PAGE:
# Statistics Paper: Normal Distrubution

Maths currently is that interesting content wise and we are just about to finish Core 2, the last core module in the course. However; we are doing a lot of revision and past papers so I’ll go through what we need to know as a class and talk you through the content as the year goes on bit by bit.

# The Paper

At the moments as a class, we have Statistics 1, one of the 3 modules we must do in year 12, as we have finished the course. In the paper, we had parts on every module in this course this included:

• Numerical measure: Mean, Interquartile Range and Mode
• Probability: The one I’m not that great at (I Think)
• Binomial Distribution: Mostly probability using a cool bell curve and tree diagrams
• Normal Distribution: Some more bell curves to talk about data
• Confidence Intervals: Bell curves again but talking about the mean more than anything
• Correlation and Regression: Lines of best fit and all that jazz

As you can see there is a lot so I won’t bore you and only go through 2 questions and as you see most of it is on bell curves.

If you don’t know what a bell curve it is relatively simple its and graph which looks like a bell and never really touches the x-axis or the bottom

## Q1

This time the start of the paper was nice it was about the Mean, Interquartile Range and Mode. This was made even easier by the fact that at a level you can put a table into your graphical calculator and it works it out for (like most stuff in stats).  I finished all 6 marks in 3 minutes YEY!!

## Normal Distribution

Now to first work out normal distribution you must first understand what it means so….

Normal Distribution is where the data when placed in a histogram (a type of bar chart). Makes the bell curve shape. This means the data is symmetrical of the mean so 50% of the data right of the mean and 50% left so overall there is 100% (1) underneath this bell curve. Just remember 100% = 1, 10% = 0.1, 1%=0.01 as we mainly use decimals instead of percentages.

With a normal distribution, you can work at how much of the data is below 50 or what is the value which contains 10% of the data. All you need is the mean and standard deviation (a fancy way to work out the distribution of the data.

Now to work information, we use something called a z-score this helps us work out what the probability less than X from a value (if this is confusing don’t worry I’m not the best teacher I have left a link at the bottom). to work out this z-score you can do your value = x take away the mean = μ divided by the standard deviation = σ or:

(x- μ)/ σ = z-score

With this z-score, we go into the table given to us in the exam and is in our book and then will give you your probability. Or if you are lazy like me put it in the calculator.

## Questions

Now to go through some questions like what were in the exam:

So, they tell you a made up story like Peter is a farmer and he measures the sizes the circumference of his watermelons. They had a mean of 50 cm and standard deviation of 1.5.

Then they will give you a few scenarios we are going to work such as:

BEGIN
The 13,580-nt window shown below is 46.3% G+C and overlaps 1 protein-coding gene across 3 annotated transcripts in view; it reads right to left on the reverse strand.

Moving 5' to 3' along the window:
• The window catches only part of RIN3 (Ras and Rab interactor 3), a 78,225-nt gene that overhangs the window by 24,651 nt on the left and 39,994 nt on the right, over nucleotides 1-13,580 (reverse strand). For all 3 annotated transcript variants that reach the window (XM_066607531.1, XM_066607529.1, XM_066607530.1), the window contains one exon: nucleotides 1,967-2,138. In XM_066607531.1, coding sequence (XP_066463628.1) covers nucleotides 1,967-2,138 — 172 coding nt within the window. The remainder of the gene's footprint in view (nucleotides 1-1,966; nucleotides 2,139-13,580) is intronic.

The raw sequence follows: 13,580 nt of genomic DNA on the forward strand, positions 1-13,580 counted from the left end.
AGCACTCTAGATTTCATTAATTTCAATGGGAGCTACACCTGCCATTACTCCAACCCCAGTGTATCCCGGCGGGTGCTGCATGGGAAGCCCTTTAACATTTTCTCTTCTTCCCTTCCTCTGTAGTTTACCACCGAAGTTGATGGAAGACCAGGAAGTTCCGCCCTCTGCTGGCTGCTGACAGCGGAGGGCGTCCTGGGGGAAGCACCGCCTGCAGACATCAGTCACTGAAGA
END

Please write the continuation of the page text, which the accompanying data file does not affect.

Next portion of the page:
1. The probability that the is less than 53 P(X<53)
2. The probability that it’s not exactly 48
3. The probability its greater than 54 P(X>51.5)

Now I always draw a curve to start to understand what I’m doing by putting the mean at the center point where 52 and shade in the are less than 52. This gives me an idea of the probability I should get. As the mean is in the shaded are it must be greater than 0.5 as the left side all together 0.5.

Now with a calculator you put in you lowest value which is this time is the most left we can go so -999999999999999 and greatest 52 and gives you your z-score and percentage. Or we can do it manually so we do:

(52-50)/1.5=

3/1.5=2

Then we look on our table which is available on the hyperlink below and find 2 and you get the value of 0.97725 and that question a

### Now 2

This one is very easy not calculator nothing. Because to get precise value 48 exactly is mathematically so so so small we write it as 0. So, to get everything else except is 0 is 1 as the graph contains an area/percentage of 1

### And lastly 3

We do the same calculation and draw the graph and we see that greater 51.5, the mean is not included so that means it’s going to be less than 0.5

(51.5-50)/1.5=

1.5/1.5=1

We look in our tables and 1= 0.53983. But that’s greater that 0.5 your telling that because a positive z-value works from left to right and to work out greater than we find percentage then minus it from 1.

So:

1-0.53983=0.46017

Or use your calculator ha-ha 😃

## Try at home

This is from a real question from an exam paper see if you can work them out then leave a comment down below with your answer. I will give a shout out to who ever gets them right and the mark scheme for guys to see where you went wrong. Good Luck (iii is hard to think about draw a bell curve working the probabilities for both values 😉 )

Wooden lawn edging is supplied in 1.8 m length rolls. The actual length, X meters, of a roll may be modeled by a normal distribution with mean 1.81 and standard deviation 0.08. Determine the probability that a randomly selected roll has a length:

(i) less than 1.90 m;

(ii) greater than 1.85 m;

(iii) between 1.81 m and 1.85 m.

[6 marks]

And that was pretty much all the questions in that part without going into much detail

### Link on maths is fun normal distribution

https://www.mathsisfun.com/data/standard-normal-distribution.html

### Table and how to use it on this hyperlink

https://www.mathsisfun.com/data/standard-normal-distribution-table.html